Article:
A primer on what's next for the sexting congressman, his seat, his party and the GOP
The Anthony Weiner scandal story seems to — finally — be on its last legs. The congressman announced his resignation Thursday, speaking from a senior center in Brooklyn, N.Y., where his news was received with heckling. But before we close the book on this tawdry affair, a little housekeeping is in order.
What next for Weiner? President Obama (whose pronouncement earlier in the week that were he Wiener, he would resign, contributed the congressman’s decision) expressed confidence in Weiner. He told ABC News that he thinks Weiner will “refocus” and “bounce back.” Indeed, Eliott Spitzer (as is appropriate) advised that Weiner take time to reflect on his mistakes.
Alternatively, he could opt for a lucrative job in the porn industry. Pornographer Larry Flynt has already reached out to the politician (via a letter in the Huffington Post) with the offer of a job (including a 20 percent pay raise on his House of Representatives salary). “This offer is not made in jest,” wrote Flynt.
The seat: It is in the hands of New York Gov. Andrew Cuomo to officially declare Weiner’s seat vacant and to decide when to hold a special election. As the Wall Street Journal reports, “An aide to Gov. Andrew Cuomo said the governor is expected to declare a special election for either Primary Day, Sept. 13, or Election Day, Nov. 8. The winner would serve the remainder of Mr. Weiner’s term, which ends in January 2013.” Both the Democrats and Republicans now will be organizing themselves to nominate candidates, but there is an added complication: As a result of redistricting, since New York State is slated to scrap two seats, Weiner’s district in Brooklyn and Queens might not end up existing — and not many people would want to put themselves forward to represent a nonexistent district.
The Republicans: Likely candidates for the Republican nomination here, reports the WSJ, are council member Eric Ulrich of Queens and Andy Sullivan, “an outspoken critic of the proposed mosque and Islamic cultural center near Ground Zero.” However, as the New York Times’ Nate Silver notes, the Republicans would be well advised to “keep expectations modest” for winning the seat: In the constituency, 57 percent of registered voters are registered as Democrats, and 18 percent as Republicans.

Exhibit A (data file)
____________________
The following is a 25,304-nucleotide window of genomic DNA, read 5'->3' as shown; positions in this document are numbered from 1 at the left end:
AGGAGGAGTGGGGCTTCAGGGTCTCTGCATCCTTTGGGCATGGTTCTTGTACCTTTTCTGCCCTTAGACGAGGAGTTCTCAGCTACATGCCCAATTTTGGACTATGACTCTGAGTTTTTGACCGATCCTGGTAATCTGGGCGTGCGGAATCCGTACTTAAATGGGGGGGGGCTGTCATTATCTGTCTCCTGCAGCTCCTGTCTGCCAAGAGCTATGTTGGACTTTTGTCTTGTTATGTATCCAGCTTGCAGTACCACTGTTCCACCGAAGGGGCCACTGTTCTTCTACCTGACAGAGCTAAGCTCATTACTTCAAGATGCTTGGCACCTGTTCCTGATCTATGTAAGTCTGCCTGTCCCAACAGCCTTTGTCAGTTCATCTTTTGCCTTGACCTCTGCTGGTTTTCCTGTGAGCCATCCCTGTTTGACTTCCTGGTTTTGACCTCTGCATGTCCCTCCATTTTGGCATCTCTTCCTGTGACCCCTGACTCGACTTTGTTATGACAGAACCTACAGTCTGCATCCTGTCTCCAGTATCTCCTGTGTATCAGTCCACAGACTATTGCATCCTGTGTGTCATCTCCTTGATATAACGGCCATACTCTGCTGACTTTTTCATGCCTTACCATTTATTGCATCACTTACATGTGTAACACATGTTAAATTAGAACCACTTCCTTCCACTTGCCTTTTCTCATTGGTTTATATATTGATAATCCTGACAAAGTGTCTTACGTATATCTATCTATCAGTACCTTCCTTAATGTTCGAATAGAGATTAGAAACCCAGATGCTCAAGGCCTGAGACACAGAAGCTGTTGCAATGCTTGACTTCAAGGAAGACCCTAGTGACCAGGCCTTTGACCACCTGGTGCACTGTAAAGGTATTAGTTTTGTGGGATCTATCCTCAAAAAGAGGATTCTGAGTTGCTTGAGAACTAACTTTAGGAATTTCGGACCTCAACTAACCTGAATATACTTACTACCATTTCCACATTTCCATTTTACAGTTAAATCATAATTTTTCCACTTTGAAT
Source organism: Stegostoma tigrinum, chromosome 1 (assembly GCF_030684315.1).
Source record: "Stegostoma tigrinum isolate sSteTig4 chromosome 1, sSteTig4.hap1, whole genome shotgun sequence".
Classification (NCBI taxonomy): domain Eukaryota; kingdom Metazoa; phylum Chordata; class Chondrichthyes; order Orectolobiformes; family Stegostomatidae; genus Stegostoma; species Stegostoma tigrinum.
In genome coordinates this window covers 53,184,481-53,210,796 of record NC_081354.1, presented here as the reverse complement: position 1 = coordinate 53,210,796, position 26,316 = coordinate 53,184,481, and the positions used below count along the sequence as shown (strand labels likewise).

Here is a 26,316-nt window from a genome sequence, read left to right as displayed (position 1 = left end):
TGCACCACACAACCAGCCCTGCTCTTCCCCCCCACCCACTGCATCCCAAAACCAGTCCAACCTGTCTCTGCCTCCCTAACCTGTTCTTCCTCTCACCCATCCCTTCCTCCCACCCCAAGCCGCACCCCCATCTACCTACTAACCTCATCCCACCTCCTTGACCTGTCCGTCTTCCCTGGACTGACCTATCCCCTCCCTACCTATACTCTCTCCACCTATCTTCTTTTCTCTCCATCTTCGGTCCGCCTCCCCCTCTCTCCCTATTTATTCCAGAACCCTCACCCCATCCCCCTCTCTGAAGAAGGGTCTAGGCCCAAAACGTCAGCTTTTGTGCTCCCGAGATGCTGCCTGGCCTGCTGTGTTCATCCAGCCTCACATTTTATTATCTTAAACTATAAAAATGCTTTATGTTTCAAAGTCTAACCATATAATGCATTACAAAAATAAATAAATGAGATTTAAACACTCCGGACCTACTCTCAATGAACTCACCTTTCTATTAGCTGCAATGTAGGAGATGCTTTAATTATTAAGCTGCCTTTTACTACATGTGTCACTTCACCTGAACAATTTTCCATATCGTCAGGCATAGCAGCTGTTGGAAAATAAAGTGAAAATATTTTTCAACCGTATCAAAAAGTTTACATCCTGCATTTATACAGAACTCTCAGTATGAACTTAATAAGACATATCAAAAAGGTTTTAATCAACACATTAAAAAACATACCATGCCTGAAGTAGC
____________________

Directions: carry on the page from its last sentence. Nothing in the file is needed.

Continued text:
The Democrats: in terms of likely nominations on the Democratic side, the WSJ pointed to Assemblyman Rory Lancman, council member Mark Weprin and former council members Melinda Katz and Eric Gioia.
More broadly, the party will be looking to move past the saga and focus discourse back on Medicare. The party can now be grateful for the vagaries of the 24-hour news cycle, which haunted them with this scandal, but which will also mean, in a matter of hours, people will likely not care about Weiner anymore.
“It’s not going to take that long for Democrats to right the ship,” Dante Scala of the University of New Hampshire told the Huffington Post. “Especially since the leadership has driven him out, now they can get back to what they were doing.”
What did we learn? Not much, beyond what we probably already knew about how not to conduct oneself online and a series of jokes playing on the congressman’s name (which will get old soon, so you’ve got a couple of days to get those out your system). As the Los Angeles Times notes: “This Weiner story, bottom line at the end of the day, was really about a pedestrian flasher who talked good and took advantage of his powerful position to attract female attention.”
Natasha Lennard is an assistant news editor at Salon, covering non-electoral politics, general news and rabble-rousing. Follow her on Twitter @natashalennard, email email@example.com. More Natasha Lennard.
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